By Dustin Volz and Susan Heavey
WASHINGTON (Reuters) - The U.S. Federal Trade Commission said on Thursday it was investigating Equifax Inc's massive data breach, and a top Democrat suggested the credit-monitoring company's corporate leaders might need to resign.
Shares of Equifax fell 2.4 percent on Thursday and trading volume hit a record high. The shares have lost 32 percent since the company disclosed the hack on Sept. 7.
Senate Democratic leader Chuck Schumer compared Equifax to Enron, the U.S. energy company that filed for bankruptcy in 2001 after revelations of a widespread accounting fraud.
"It's one of the most egregious examples of corporate malfeasances since Enron," Schumer said, calling Equifax's treatment of consumers "disgusting" and its inability to protect data "deeply troubling."
FTC spokesman Peter Kaplan said that his agency normally would not comment on an Equifax probe. "However, in light of the intense public interest and the potential impact of this matter, I can confirm that FTC staff is investigating the Equifax data breach," he said in an email statement.
The company has tangled with the FTC over consumers' efforts to correct errors in credit reports. In 2012, it settled FTC allegations that it had improperly sold data on consumers who were behind on their mortgages.
Schumer said Equifax's chief executive officer and board might need to resign if the company does not take concrete steps within the next week to protect consumers.
"We need to get to the bottom of this - the very bottom, the murky bottom, the dirty bottom," he said.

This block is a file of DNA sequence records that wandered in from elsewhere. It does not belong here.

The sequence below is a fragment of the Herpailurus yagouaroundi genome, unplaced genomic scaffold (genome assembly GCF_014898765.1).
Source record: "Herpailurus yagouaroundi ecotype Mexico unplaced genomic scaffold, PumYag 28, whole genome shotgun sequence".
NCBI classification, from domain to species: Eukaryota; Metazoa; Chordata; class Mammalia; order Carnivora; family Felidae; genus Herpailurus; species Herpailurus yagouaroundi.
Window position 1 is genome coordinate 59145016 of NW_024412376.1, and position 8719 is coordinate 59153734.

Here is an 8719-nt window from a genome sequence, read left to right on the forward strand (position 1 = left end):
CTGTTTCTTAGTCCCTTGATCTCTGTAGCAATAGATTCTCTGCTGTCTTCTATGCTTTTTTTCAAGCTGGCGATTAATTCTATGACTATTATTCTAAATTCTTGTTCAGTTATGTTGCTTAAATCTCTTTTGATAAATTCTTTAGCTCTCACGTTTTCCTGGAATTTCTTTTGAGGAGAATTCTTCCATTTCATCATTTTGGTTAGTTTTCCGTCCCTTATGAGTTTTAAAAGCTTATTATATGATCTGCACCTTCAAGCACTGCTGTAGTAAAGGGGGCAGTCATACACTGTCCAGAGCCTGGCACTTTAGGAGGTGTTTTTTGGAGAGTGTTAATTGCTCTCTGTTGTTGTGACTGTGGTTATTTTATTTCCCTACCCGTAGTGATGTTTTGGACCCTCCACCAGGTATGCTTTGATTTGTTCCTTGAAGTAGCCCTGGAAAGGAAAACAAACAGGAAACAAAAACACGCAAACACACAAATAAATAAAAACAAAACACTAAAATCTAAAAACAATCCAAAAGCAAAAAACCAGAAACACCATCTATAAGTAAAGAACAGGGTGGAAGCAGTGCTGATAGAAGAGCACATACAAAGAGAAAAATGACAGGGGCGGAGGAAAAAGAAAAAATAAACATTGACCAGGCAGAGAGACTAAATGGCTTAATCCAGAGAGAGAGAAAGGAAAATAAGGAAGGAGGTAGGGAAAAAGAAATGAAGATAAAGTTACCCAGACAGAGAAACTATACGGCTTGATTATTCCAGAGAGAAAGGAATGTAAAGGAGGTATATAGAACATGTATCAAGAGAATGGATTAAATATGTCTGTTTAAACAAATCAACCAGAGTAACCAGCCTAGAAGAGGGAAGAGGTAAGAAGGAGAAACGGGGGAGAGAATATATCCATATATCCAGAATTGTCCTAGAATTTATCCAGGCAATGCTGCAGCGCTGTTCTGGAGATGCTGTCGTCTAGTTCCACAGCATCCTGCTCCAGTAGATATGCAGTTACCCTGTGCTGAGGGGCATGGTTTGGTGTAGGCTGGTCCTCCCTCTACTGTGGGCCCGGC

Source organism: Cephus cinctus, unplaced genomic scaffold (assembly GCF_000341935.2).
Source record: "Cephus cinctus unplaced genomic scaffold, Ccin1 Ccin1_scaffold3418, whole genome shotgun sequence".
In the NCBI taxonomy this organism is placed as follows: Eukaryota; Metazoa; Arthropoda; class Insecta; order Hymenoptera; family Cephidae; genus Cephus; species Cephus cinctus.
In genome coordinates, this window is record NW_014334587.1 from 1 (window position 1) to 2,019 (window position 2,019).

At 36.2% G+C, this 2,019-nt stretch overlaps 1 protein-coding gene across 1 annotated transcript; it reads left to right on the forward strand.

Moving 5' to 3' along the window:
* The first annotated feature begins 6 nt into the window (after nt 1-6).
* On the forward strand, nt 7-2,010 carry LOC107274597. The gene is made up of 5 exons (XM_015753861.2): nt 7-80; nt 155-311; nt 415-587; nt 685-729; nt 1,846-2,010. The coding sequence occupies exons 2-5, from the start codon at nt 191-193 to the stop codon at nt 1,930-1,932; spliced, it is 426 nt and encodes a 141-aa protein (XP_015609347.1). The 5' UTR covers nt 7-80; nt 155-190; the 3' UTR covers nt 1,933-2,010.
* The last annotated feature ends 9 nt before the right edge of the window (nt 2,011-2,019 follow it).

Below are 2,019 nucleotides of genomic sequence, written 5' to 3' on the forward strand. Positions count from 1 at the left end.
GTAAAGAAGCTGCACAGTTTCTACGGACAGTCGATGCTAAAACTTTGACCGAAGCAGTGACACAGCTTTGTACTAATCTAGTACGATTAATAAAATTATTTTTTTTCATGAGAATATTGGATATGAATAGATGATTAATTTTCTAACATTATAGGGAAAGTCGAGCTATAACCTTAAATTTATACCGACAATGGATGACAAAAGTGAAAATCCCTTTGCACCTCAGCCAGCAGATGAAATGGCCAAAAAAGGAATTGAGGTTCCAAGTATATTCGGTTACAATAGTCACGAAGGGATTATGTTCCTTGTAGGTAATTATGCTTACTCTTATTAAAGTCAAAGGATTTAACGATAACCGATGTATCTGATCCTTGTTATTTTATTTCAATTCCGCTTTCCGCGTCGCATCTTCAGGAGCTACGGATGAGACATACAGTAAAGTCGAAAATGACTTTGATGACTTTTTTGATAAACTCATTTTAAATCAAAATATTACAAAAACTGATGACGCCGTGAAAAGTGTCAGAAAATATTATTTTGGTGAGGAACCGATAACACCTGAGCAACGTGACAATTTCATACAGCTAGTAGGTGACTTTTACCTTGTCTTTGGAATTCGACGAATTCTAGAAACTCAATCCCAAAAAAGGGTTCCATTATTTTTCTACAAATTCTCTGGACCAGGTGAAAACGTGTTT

House Republican Lamar Smith of Texas, who chairs the Committee on Science, Space, and Technology, and South Carolina Republican Trey Gowdy, who chairs the Committee on Oversight and Government Reform, said both committees would investigate the Equifax hack.
They requested documents relating to the hack, the decision to publicize it, the company's cybersecurity and federal contracts from the company by Sept. 28.
Equifax CEO Richard Smith has agreed to testify on Oct. 3 before a U.S. House of Representatives panel.
The Federal Bureau of Investigation has opened an investigation into the breach, and nearly 40 states have joined a probe of Equifax's handling of the situation.
Equifax did not respond to requests for comment. The company, which disclosed the breach more than a month after it learned of it on July 29, said at the time that thieves may have stolen the personal information of 143 million Americans in one of the largest hacks ever.
On Thursday, at least three bills were introduced in response to the hack. Four Democratic senators, including Ed Markey of Massachusetts, sponsored legislation that would require Equifax and other data brokers be held accountable for errors.
"This bill requires data brokers to put in place comprehensive privacy and data security programs so that consumers in Massachusetts and throughout the country do not experience another Equifax," Markey said.
Confirming what many cyber security experts expected, Equifax said late on Wednesday that hackers used a flaw in its open-source Struts software, distributed by the nonprofit Apache Software Foundation, to break into its systems. A patch for the vulnerability was issued in March, two months before Equifax said hackers began siphoning data.
The decision to not install that patch was "beyond troubling," said U.S. PIRG, a grassroots advocacy group which has recommended that consumers put freezes on their credit.
Consumers Union sent a letter to Equifax's chief executive, saying the company's response to the massive breach was "wholly inadequate."
Consumers Union urged Equifax to pay for credit freezes for consumers, give free extended credit monitoring, provide details about the breach and create a fund to compensate consumers who were harmed when their data was exposed.
Despite shares of Equifax heading for their biggest weekly drop since July 2001, most of Wall Street still recommended buying the stock.
Of 15 analysts covering the stock, four rate it a 'strong buy' while eight rate it a 'buy' and just three have a neutral rating, according to the latest data from Thomson Reuters.
(Reporting by Dustin Volz, Susan Heavey; Additional reporting by Diane Bartz, Jim Finkle, David Shepardson and Dan Burns; Editing by Chris Sanders and Leslie Adler)